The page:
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I find there are lots more things to read and confuse me than I can sort through, at times. So I have to look at what I find and figure out what to believe and what not. We all have different tanks, different water and different levels of the way we read the tests so there is going to be a difference in the results.
A big step for me was finding the API liquid test is not usable in my water once I get much past 10-20PPM. It just goes off scale! I now use the test strips which give me the best reading at the levels my tanks normally run. But that also gives me reason to doubt what my actual levels are much of the time. The choices seem to be that what I read about African cichlids needing super clean water is wrong or any test I've used is wrong. I've kept and bred 10-12 different groups of African's and the readings are often in the 80 and above level.
Eyes reading wrong, test sets wrong or fish that like dirty water? Somewhere there is a disconnect in the info I read so I now just go with keeping those readings in the "normal" range for my tanks and no longer worry the exact level. As long as it is where it always seems to be, that is good enough.
Fish and plants happy, I'm happy!!
 

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my best growing plant tank is a 5 gallon that I dose ammonia in.No fish of course,but I dose about .25 ml of 10% ammonium hydroxide each day to keep the tank cycled,or at least that's how it started.

that tank grows plants better than any tank I dose ferts in,and it just has the stock spec light on it.
 

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Hold on a sec...please correct me if I am wrong. According to my online readings (not sure how credible the information is since it comes from other people in the forums) when using API test kit for nitrate we have to divide our readings by 4.4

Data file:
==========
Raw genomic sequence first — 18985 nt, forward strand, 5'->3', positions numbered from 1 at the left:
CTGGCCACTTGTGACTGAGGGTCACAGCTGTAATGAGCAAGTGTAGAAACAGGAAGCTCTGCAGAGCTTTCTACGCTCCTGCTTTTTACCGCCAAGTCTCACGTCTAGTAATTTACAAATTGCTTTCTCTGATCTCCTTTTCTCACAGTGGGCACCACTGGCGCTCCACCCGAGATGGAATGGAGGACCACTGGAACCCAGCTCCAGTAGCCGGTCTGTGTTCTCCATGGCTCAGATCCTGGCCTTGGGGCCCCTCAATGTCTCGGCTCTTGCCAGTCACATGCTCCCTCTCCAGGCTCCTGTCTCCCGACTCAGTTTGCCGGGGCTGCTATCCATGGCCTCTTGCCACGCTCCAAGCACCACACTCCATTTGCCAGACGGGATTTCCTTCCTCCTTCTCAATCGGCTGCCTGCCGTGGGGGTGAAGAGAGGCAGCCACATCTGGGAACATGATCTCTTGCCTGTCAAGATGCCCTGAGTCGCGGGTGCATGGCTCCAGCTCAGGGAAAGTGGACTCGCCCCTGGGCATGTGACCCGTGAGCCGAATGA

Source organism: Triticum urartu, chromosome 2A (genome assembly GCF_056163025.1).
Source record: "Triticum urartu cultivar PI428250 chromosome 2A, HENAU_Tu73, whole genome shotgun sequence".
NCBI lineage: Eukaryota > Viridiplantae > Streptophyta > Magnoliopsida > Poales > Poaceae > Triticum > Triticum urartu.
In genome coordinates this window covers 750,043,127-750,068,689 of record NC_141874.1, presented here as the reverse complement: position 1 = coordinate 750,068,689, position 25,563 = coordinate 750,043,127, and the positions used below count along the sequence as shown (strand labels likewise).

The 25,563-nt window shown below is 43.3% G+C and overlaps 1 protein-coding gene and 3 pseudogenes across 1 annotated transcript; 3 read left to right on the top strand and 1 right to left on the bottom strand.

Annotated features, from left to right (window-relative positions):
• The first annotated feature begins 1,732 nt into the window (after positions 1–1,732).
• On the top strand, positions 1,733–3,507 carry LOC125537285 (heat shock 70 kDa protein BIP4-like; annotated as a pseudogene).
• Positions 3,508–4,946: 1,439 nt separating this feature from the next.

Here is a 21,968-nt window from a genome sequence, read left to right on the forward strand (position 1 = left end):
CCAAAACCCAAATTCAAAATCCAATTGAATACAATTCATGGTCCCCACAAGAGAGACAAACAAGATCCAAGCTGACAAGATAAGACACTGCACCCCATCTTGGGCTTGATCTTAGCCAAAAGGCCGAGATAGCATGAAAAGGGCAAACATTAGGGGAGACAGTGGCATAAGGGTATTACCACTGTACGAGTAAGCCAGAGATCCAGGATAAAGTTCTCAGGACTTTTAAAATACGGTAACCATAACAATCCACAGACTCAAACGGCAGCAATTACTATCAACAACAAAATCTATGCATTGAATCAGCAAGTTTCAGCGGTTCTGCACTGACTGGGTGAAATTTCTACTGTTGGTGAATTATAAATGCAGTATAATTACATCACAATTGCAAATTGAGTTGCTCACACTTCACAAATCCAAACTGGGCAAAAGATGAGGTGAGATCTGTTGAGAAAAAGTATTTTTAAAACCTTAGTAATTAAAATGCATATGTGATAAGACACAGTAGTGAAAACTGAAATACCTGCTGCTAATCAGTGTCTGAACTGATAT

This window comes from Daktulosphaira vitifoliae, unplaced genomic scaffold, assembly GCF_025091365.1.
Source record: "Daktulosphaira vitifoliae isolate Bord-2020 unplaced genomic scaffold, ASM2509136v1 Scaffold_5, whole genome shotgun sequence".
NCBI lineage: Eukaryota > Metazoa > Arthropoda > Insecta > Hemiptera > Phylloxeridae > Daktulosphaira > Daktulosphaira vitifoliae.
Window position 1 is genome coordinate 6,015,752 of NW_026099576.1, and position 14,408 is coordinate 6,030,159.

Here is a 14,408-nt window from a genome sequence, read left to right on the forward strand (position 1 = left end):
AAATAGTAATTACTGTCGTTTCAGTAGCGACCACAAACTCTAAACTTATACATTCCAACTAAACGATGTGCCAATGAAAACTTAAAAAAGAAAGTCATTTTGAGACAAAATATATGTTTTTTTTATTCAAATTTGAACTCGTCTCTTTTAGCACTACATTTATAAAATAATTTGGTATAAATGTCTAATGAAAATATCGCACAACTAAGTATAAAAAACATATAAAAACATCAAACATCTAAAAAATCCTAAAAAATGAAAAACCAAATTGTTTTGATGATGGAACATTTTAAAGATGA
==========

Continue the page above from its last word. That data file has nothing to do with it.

So, if your test kit reads 20pppm, you really have about 4.5 ppm in the tank.

Is this true, do we have to divide our results by 4.4?

Here's where I read this:

Total Nitrate VS Nitrate-Nitrogen - Aquarium Advice - Aquarium Forum Community
Different units. Test kits usually report milligrams of nitrate (NO3) per liter (ppm NO3) while the EPA and others talk about milligrams of N in the form of NO3 per liter (ppm N as NO3). Since the second unit doesn't include the weight of the oxygen atoms, dividing the first by 4.4 gets you the second. All the earlier comments in this thread seemed to be referring to mg NO3 per liter.
 

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As the rest of the respondents have mentioned, Ammonia should never be dosed to tank stocked with fish.. ever!

The thing is, fish are always excreting urea, which in it's first biological breakdown reaction, changes to ammonia. There is no such thing as 'Ammonium' outside of ammonia in solution with water. It has a lot to do with complex molecular weak bonding, electron transfers, and hydroxyl and oxygen ions. If it interests you, you should take some 2 Year College biology courses, focusing on water biology, if they aren't teaching it in high school. Some Chemistry wouldn't hurt either.

I only mentioned ammonium because in soft, slightly acid water tanks, ammonia ions are present in far greater percentages as ammonium ions, which are not caustic to fish gills, and the plants will prefer to use it over nitrates.

This is not something you should ever experiment with! It's just a natural by-product of the breakdown of the ever present fish, microbiological and plant wastes. In a healthy tank, with good plant growth these levels of Ammonia/Ammonium are at very small levels, you would have to have fairly alkaline tank water and some pretty bad tank husbandry to end up with high, ( i.e. fish damaging..) ammonia ion levels.
Ok, I understand. I won't put ammonia in the tank. I don't need to go to a special 2 years of school to prove a single point of not putting ammonia in the tank.

I have already lost too many fish due to having too much ammonia.

However something you may want to consider is that if you have Chloramines in your tap water and use a water conditioner to take out the chlorine, you will be left with just ammonia as a byproduct.

Since Chloramines are both ammonia and chlorine mixed together.

Certain product like prime can temporarily make the ammonia safe by deonizing it for like 24-48 hours which hopefully is enough time for the plants and biological filtration to fix it.